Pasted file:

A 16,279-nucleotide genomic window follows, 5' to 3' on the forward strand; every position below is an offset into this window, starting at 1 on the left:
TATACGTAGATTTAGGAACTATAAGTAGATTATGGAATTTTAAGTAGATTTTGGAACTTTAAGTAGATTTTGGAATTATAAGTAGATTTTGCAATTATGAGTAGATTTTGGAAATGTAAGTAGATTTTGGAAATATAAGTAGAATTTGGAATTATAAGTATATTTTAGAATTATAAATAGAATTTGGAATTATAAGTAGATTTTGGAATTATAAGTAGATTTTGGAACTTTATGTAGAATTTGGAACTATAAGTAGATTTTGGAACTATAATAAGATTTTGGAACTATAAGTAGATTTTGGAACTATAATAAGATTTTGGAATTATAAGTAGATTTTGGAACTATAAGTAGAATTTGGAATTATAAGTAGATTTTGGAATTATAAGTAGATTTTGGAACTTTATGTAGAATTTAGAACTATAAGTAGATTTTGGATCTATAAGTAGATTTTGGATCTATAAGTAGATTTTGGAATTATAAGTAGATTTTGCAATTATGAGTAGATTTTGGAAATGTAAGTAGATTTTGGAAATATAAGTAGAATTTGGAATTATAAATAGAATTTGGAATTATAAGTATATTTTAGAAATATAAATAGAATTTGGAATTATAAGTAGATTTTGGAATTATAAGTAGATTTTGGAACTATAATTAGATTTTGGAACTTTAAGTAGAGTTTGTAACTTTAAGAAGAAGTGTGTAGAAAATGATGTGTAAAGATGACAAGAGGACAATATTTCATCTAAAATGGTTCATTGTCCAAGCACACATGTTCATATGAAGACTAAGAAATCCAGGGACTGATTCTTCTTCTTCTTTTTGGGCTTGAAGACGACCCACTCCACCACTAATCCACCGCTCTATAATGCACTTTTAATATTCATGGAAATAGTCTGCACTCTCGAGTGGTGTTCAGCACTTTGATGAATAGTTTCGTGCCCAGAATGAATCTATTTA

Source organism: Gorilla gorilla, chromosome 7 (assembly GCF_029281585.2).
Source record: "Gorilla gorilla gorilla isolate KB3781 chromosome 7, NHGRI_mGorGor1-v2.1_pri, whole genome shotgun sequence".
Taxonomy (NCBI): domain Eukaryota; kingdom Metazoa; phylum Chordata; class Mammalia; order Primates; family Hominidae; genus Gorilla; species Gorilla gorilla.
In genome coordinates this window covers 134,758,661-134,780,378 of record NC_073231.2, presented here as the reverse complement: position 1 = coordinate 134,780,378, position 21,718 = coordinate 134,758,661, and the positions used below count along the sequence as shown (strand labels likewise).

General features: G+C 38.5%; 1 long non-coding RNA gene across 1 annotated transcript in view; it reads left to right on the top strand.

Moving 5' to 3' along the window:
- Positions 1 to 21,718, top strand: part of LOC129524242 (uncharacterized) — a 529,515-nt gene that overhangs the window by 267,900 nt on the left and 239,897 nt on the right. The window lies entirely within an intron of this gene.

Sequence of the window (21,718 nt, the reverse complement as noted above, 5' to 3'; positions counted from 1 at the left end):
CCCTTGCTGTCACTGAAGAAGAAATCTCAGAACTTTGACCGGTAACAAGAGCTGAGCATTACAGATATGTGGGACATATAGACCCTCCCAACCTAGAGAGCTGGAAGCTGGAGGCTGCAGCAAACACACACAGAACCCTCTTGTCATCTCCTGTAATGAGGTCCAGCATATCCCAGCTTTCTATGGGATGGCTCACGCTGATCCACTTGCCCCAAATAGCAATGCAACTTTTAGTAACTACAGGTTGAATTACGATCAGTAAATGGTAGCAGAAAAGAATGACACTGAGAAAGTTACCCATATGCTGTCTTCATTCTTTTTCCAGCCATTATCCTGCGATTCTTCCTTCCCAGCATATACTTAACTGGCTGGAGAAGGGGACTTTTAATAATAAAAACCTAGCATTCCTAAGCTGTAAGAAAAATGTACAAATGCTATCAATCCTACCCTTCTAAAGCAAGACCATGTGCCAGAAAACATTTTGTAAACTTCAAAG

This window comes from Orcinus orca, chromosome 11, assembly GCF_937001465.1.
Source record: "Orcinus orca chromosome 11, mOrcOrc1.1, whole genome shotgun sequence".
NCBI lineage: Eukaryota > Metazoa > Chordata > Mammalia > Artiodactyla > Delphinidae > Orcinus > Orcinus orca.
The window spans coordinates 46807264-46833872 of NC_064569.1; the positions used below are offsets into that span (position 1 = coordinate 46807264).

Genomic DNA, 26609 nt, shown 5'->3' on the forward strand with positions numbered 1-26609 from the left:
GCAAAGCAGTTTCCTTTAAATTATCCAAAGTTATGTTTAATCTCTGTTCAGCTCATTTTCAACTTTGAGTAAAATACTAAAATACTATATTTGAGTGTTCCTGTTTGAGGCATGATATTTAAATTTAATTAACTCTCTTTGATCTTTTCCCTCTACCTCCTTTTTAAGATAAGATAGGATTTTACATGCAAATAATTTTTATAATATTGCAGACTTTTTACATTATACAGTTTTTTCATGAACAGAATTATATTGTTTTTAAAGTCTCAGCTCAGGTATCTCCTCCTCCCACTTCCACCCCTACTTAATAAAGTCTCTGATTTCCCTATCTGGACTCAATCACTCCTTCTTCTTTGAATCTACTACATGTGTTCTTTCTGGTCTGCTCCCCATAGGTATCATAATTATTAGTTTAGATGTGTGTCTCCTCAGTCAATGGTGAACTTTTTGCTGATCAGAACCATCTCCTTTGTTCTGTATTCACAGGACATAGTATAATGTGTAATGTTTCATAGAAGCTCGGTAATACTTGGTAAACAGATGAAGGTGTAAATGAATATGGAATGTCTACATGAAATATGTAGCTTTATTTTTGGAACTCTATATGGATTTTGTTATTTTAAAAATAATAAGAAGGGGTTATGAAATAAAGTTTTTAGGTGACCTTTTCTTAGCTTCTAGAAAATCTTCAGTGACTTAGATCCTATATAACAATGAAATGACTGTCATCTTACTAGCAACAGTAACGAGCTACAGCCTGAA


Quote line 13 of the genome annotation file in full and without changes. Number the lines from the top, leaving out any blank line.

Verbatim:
Source record: "Orcinus orca chromosome 11, mOrcOrc1.1, whole genome shotgun sequence".